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Ethical Leadership and Business in the 4th Industrial Revolution: New Consumer Research

Ethical Leadership and Business in the 4th Industrial Revolution: New Consumer Research

What is the role of business in society today? Salesforce Research surveyed over 2,400 consumers in the United States on Ethical Leadership in Business. Get the stats and hear from our new Chief Ethical and Humane Use Officer Paula Goldman on how companies lead across technology, equality, and ethics to build a better world for all in the fourth industrial revolution.

We are in a time of unprecedented innovation and uncertainty. As technology advances at breakneck speed, society is asking thoughtful and legitimate questions about how these innovations will impact them, and what the role of business will be in ensuring a more equal and ethical future. In an effort to better understand the changing expectations and behaviors of consumer and employees in the midst of massive societal shifts, Salesforce Research surveyed more than 2,400 individuals in the United States. Today, we share the results in a new report, Ethical Leadership and Business, with key findings around the role of business at the crossroads of ethics, technology, and equality. This report is one step on a longer journey of deep listening and action for Salesforce as we work together with our industry to pave a path forward.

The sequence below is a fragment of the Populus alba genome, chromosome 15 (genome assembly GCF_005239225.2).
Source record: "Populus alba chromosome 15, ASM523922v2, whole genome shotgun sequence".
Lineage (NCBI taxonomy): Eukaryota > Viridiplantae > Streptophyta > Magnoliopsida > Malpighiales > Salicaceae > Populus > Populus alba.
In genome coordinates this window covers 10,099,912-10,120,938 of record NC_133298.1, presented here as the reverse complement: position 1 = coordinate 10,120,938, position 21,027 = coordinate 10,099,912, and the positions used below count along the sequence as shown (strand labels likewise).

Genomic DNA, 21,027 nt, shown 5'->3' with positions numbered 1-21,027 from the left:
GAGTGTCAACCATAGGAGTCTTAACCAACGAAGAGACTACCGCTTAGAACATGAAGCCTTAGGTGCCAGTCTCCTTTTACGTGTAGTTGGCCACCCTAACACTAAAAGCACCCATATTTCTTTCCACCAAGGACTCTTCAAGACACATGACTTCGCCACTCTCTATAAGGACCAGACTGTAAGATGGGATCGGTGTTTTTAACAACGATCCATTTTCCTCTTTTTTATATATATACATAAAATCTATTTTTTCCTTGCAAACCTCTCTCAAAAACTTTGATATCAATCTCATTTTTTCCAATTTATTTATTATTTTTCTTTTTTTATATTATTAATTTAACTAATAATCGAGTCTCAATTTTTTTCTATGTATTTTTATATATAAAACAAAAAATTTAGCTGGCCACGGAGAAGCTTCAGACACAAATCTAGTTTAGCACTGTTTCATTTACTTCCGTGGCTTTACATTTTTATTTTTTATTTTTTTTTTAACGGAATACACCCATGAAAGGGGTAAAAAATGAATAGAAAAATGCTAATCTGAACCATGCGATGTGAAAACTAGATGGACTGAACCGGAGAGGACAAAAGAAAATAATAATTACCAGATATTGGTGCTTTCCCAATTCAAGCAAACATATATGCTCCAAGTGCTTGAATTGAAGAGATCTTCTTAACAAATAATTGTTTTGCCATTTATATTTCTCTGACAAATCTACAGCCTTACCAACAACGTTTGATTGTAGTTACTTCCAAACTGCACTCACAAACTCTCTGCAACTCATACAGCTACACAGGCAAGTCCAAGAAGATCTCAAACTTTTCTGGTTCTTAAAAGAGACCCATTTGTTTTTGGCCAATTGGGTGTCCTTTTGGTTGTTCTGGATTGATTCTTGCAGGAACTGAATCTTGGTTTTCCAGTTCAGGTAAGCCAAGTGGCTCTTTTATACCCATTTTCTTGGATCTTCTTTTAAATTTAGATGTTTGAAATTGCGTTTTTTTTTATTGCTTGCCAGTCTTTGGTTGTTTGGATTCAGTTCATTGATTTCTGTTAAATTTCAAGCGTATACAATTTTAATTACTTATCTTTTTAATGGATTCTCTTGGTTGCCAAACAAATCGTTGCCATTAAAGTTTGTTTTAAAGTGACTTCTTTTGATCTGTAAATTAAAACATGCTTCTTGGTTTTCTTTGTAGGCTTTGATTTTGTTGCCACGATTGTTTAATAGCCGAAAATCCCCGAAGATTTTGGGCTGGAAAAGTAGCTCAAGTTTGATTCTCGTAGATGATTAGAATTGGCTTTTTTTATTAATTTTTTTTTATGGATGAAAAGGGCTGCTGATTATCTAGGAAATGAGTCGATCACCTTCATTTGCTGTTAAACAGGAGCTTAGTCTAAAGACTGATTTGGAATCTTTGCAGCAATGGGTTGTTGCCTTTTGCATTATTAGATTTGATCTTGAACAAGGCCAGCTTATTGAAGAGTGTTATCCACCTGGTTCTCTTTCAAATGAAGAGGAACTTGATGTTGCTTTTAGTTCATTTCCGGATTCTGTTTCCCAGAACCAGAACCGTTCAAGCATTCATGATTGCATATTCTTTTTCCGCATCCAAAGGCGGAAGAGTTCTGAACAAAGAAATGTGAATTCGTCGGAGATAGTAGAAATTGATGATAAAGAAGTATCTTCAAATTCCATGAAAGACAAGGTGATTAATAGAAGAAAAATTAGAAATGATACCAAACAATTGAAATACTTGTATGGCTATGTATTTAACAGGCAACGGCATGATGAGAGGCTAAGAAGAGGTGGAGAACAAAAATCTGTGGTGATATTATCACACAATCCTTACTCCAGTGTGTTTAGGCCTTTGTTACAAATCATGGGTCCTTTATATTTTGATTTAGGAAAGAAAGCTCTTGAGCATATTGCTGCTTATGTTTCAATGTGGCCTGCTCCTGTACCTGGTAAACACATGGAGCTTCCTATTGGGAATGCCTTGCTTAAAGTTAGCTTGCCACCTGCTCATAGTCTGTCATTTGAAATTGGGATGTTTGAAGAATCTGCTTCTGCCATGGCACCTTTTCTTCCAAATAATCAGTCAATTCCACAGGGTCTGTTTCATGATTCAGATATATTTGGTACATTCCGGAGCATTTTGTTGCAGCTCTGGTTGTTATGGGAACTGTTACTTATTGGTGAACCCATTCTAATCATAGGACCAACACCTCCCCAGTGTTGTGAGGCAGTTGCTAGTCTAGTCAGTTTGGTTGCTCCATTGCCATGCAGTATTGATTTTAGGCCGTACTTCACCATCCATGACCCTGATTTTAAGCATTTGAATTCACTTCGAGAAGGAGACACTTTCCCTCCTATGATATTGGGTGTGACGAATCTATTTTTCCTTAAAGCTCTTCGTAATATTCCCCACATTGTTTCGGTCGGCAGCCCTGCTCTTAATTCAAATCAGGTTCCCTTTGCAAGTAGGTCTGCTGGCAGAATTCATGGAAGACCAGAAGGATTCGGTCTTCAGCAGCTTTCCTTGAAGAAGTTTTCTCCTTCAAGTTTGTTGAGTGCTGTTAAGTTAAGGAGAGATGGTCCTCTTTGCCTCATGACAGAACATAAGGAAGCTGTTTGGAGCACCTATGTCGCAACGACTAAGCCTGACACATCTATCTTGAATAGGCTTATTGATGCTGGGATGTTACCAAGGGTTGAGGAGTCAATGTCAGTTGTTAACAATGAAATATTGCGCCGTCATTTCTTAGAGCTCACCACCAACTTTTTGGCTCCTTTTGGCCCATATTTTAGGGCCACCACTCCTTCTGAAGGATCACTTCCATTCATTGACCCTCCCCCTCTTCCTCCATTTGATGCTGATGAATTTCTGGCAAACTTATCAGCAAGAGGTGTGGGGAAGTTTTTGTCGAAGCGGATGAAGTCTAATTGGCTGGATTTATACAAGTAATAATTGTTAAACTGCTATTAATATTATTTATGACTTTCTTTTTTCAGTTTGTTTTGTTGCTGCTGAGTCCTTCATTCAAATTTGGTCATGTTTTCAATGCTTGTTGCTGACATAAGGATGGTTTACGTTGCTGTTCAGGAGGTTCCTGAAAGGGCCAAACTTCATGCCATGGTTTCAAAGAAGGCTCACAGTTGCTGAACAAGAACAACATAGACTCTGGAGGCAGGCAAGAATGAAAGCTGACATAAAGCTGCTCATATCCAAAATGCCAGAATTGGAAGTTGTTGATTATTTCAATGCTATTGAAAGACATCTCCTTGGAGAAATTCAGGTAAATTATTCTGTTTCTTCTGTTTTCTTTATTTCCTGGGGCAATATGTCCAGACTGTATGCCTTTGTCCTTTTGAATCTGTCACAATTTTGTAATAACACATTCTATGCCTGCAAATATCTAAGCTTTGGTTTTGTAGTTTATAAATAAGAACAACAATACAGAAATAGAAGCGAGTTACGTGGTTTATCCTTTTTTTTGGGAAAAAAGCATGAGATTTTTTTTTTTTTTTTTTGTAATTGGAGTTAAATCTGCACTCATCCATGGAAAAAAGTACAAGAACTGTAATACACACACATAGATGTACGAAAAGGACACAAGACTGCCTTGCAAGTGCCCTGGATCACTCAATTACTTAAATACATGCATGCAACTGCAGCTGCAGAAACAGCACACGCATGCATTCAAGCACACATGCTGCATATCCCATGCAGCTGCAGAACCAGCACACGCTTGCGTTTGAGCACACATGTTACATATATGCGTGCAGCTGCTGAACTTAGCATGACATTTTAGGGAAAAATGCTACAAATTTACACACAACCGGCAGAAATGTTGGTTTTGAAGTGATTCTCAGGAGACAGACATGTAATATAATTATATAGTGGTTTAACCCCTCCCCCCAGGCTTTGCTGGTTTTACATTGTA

Our responsibility to the future

The research is personally meaningful because of my history in tech. When I first arrived in Silicon Valley, the optimistic energy was palpable. The general sentiment was that we, the tech industry, were the disruptors. We liked to say “move fast and break things” and it was all for this greater purpose of introducing the wonders of technology to the world — making everything better with this incredible, lightning-paced, larger than life innovation. In many ways, I think we all had on rose-colored glasses and were so focused on the horizon that the industry forgot to seriously consider that technology can have both positive and negative social impact.

Fast-forward two decades and we are now on the edge of another era of unparalleled innovation in what we call the Fourth Industrial Revolution. We have a unique opportunity — and I would argue a responsibility —  to learn from the past and be extremely thoughtful about how we as business and tech leaders engage with our communities and shape society. We can ensure that our footprint is actually bridging — not widening  — equality gaps. Together we can build a more equal future and world for all.